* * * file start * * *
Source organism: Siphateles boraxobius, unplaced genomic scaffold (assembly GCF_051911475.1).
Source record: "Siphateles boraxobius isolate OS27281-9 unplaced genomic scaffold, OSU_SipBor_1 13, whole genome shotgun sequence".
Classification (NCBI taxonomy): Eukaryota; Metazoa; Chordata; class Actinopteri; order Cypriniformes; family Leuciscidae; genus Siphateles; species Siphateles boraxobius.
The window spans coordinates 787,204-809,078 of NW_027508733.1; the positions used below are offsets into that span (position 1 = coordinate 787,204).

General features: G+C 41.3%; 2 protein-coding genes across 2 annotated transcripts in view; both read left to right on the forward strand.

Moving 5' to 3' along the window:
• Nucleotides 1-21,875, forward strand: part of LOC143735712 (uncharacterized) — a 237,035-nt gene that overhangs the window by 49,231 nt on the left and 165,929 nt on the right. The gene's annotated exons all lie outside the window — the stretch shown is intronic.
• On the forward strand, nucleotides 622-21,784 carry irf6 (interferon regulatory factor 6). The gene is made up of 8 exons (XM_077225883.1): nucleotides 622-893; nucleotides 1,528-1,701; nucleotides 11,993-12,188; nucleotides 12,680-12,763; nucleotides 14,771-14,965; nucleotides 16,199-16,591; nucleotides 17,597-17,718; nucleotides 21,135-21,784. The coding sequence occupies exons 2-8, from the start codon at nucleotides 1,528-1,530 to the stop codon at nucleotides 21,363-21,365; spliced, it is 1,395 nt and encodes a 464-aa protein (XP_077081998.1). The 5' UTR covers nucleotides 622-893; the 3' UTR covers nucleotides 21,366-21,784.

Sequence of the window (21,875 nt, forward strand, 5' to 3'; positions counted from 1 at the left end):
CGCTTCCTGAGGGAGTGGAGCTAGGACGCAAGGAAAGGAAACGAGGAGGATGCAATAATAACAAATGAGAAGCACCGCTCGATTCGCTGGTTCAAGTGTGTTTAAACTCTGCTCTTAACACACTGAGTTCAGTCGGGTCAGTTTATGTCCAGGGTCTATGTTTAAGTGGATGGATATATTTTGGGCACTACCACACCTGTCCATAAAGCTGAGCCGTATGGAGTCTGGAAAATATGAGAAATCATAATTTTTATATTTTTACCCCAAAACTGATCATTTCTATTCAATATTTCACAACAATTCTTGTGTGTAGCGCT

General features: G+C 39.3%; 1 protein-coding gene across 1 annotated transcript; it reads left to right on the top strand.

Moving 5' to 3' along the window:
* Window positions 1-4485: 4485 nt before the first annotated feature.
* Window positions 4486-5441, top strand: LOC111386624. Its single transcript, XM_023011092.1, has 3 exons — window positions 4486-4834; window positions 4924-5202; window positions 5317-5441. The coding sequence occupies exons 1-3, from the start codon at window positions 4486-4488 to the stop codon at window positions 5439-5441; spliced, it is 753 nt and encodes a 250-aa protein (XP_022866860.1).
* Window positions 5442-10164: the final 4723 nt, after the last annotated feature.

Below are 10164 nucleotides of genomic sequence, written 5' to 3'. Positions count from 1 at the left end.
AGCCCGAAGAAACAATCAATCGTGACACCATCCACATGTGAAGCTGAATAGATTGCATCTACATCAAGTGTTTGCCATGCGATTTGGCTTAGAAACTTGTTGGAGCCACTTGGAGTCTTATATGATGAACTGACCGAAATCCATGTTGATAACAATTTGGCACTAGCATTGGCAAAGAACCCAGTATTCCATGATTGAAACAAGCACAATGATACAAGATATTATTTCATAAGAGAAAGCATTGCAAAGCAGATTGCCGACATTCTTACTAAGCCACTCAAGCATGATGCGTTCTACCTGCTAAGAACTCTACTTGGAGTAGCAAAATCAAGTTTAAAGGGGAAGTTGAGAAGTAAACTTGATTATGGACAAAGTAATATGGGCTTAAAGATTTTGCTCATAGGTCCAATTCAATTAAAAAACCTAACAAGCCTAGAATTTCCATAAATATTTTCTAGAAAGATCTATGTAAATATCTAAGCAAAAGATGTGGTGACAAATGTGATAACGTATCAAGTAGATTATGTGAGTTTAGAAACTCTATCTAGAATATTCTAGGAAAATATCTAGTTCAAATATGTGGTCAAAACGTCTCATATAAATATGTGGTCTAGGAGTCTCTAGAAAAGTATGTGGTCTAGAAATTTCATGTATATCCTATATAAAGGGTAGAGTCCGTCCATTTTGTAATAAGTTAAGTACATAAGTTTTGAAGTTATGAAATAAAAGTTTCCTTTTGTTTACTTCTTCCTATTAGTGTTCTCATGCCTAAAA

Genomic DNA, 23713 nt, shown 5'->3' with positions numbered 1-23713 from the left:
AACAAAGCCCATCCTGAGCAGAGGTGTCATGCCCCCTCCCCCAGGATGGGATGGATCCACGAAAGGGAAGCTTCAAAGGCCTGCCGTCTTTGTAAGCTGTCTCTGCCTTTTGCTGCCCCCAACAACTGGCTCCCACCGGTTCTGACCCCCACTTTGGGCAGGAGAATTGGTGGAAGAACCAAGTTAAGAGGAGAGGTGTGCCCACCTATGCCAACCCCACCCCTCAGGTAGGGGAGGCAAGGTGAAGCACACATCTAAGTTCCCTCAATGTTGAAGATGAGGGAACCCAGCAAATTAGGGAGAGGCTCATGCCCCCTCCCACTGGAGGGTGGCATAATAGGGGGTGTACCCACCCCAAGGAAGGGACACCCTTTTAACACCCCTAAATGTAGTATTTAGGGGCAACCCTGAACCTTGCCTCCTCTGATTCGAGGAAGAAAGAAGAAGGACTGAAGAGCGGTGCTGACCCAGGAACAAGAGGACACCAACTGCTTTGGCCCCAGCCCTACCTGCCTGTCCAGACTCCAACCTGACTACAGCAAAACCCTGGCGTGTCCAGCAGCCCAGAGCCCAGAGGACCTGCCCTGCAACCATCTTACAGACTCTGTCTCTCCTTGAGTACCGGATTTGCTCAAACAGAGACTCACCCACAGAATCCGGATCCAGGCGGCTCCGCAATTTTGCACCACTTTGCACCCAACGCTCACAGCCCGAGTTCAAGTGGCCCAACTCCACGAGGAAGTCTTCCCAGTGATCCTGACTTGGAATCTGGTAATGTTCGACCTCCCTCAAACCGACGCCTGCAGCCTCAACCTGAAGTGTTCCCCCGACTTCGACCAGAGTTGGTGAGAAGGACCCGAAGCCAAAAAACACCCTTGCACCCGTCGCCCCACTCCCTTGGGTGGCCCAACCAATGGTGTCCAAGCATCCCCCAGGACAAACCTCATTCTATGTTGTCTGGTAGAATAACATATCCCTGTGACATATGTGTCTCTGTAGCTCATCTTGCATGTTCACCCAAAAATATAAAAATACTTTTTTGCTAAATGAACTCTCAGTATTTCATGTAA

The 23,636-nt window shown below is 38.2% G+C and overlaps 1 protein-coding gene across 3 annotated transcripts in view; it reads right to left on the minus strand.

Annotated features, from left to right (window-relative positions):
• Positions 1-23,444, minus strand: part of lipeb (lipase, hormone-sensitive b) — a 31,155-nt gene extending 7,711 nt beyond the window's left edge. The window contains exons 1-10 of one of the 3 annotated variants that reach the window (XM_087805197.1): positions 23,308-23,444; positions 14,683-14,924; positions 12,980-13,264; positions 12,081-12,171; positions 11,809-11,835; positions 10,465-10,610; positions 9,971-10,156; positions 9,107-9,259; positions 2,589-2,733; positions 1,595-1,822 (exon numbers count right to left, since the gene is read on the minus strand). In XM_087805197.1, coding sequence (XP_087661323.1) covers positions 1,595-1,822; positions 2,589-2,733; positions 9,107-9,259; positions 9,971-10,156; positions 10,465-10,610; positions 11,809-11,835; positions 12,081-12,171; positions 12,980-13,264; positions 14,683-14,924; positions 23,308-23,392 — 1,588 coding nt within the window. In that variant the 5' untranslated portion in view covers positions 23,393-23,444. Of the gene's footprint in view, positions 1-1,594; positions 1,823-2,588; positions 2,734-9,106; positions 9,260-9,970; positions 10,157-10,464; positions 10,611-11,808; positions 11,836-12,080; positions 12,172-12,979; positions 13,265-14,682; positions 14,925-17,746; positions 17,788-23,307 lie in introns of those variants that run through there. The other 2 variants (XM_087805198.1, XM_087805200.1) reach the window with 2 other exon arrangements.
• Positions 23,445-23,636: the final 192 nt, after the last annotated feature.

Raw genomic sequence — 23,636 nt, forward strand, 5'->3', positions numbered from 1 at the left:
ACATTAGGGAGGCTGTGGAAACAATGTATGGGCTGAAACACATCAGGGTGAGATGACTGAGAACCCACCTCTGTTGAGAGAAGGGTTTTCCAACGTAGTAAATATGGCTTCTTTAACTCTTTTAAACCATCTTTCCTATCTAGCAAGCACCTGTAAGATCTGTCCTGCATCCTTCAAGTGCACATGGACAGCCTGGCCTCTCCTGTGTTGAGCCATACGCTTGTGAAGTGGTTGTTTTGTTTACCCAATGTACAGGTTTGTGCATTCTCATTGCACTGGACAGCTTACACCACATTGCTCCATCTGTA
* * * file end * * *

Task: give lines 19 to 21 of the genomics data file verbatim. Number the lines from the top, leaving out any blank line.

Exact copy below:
AACAAAGCCCATCCTGAGCAGAGGTGTCATGCCCCCTCCCCCAGGATGGGATGGATCCACGAAAGGGAAGCTTCAAAGGCCTGCCGTCTTTGTAAGCTGTCTCTGCCTTTTGCTGCCCCCAACAACTGGCTCCCACCGGTTCTGACCCCCACTTTGGGCAGGAGAATTGGTGGAAGAACCAAGTTAAGAGGAGAGGTGTGCCCACCTATGCCAACCCCACCCCTCAGGTAGGGGAGGCAAGGTGAAGCACACATCTAAGTTCCCTCAATGTTGAAGATGAGGGAACCCAGCAAATTAGGGAGAGGCTCATGCCCCCTCCCACTGGAGGGTGGCATAATAGGGGGTGTACCCACCCCAAGGAAGGGACACCCTTTTAACACCCCTAAATGTAGTATTTAGGGGCAACCCTGAACCTTGCCTCCTCTGATTCGAGGAAGAAAGAAGAAGGACTGAAGAGCGGTGCTGACCCAGGAACAAGAGGACACCAACTGCTTTGGCCCCAGCCCTACCTGCCTGTCCAGACTCCAACCTGACTACAGCAAAACCCTGGCGTGTCCAGCAGCCCAGAGCCCAGAGGACCTGCCCTGCAACCATCTTACAGACTCTGTCTCTCCTTGAGTACCGGATTTGCTCAAACAGAGACTCACCCACAGAATCCGGATCCAGGCGGCTCCGCAATTTTGCACCACTTTGCACCCAACGCTCACAGCCCGAGTTCAAGTGGCCCAACTCCACGAGGAAGTCTTCCCAGTGATCCTGACTTGGAATCTGGTAATGTTCGACCTCCCTCAAACCGACGCCTGCAGCCTCAACCTGAAGTGTTCCCCCGACTTCGACCAGAGTTGGTGAGAAGGACCCGAAGCCAAAAAACACCCTTGCACCCGTCGCCCCACTCCCTTGGGTGGCCCAACCAATGGTGTCCAAGCATCCCCCAGGACAAACCTCATTCTATGTTGTCTGGTAGAATAACATATCCCTGTGACATATGTGTCTCTGTAGCTCATCTTGCATGTTCACCCAAAAATATAAAAATACTTTTTTGCTAAATGAACTCTCAGTATTTCATGTAA

The 23,636-nt window shown below is 38.2% G+C and overlaps 1 protein-coding gene across 3 annotated transcripts in view; it reads right to left on the minus strand.

Annotated features, from left to right (window-relative positions):